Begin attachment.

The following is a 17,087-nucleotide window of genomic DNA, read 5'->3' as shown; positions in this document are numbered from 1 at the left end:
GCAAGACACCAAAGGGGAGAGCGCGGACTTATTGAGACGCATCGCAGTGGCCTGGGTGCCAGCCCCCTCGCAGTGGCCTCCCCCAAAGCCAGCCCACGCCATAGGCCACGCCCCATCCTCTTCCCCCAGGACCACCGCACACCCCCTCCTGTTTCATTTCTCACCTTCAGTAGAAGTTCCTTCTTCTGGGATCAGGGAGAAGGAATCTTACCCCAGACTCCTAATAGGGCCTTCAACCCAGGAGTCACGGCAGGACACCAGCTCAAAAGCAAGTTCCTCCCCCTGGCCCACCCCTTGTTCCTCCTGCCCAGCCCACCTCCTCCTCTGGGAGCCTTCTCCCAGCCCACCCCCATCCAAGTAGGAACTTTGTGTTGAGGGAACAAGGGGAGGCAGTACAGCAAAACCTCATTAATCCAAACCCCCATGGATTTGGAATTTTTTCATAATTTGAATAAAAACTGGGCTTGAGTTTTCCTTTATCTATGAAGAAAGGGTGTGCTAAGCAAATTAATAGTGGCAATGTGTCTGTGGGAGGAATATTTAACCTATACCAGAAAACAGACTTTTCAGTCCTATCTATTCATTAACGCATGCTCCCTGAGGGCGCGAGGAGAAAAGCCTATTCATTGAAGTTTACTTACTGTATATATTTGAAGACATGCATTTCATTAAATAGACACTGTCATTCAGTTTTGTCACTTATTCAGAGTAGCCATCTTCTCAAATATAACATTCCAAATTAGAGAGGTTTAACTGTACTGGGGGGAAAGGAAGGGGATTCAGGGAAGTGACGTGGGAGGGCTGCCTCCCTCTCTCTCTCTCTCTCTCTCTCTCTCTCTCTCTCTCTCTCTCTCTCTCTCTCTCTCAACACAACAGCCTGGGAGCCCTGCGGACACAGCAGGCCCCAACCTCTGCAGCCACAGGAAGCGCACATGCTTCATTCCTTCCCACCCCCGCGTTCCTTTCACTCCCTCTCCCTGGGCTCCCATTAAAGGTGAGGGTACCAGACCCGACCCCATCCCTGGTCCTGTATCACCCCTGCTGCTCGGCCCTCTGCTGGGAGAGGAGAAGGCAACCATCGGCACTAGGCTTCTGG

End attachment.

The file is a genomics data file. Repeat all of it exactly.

The following is a 17,087-nucleotide window of genomic DNA, read 5'->3' as shown; positions in this document are numbered from 1 at the left end:
GCAAGACACCAAAGGGGAGAGCGCGGACTTATTGAGACGCATCGCAGTGGCCTGGGTGCCAGCCCCCTCGCAGTGGCCTCCCCCAAAGCCAGCCCACGCCATAGGCCACGCCCCATCCTCTTCCCCCAGGACCACCGCACACCCCCTCCTGTTTCATTTCTCACCTTCAGTAGAAGTTCCTTCTTCTGGGATCAGGGAGAAGGAATCTTACCCCAGACTCCTAATAGGGCCTTCAACCCAGGAGTCACGGCAGGACACCAGCTCAAAAGCAAGTTCCTCCCCCTGGCCCACCCCTTGTTCCTCCTGCCCAGCCCACCTCCTCCTCTGGGAGCCTTCTCCCAGCCCACCCCCATCCAAGTAGGAACTTTGTGTTGAGGGAACAAGGGGAGGCAGTACAGCAAAACCTCATTAATCCAAACCCCCATGGATTTGGAATTTTTTCATAATTTGAATAAAAACTGGGCTTGAGTTTTCCTTTATCTATGAAGAAAGGGTGTGCTAAGCAAATTAATAGTGGCAATGTGTCTGTGGGAGGAATATTTAACCTATACCAGAAAACAGACTTTTCAGTCCTATCTATTCATTAACGCATGCTCCCTGAGGGCGCGAGGAGAAAAGCCTATTCATTGAAGTTTACTTACTGTATATATTTGAAGACATGCATTTCATTAAATAGACACTGTCATTCAGTTTTGTCACTTATTCAGAGTAGCCATCTTCTCAAATATAACATTCCAAATTAGAGAGGTTTAACTGTACTGGGGGGAAAGGAAGGGGATTCAGGGAAGTGACGTGGGAGGGCTGCCTCCCTCTCTCTCTCTCTCTCTCTCTCTCTCTCTCTCTCTCTCTCTCTCTCTCTCTCTCTCAACACAACAGCCTGGGAGCCCTGCGGACACAGCAGGCCCCAACCTCTGCAGCCACAGGAAGCGCACATGCTTCATTCCTTCCCACCCCCGCGTTCCTTTCACTCCCTCTCCCTGGGCTCCCATTAAAGGTGAGGGTACCAGACCCGACCCCATCCCTGGTCCTGTATCACCCCTGCTGCTCGGCCCTCTGCTGGGAGAGGAGAAGGCAACCATCGGCACTAGGCTTCTGG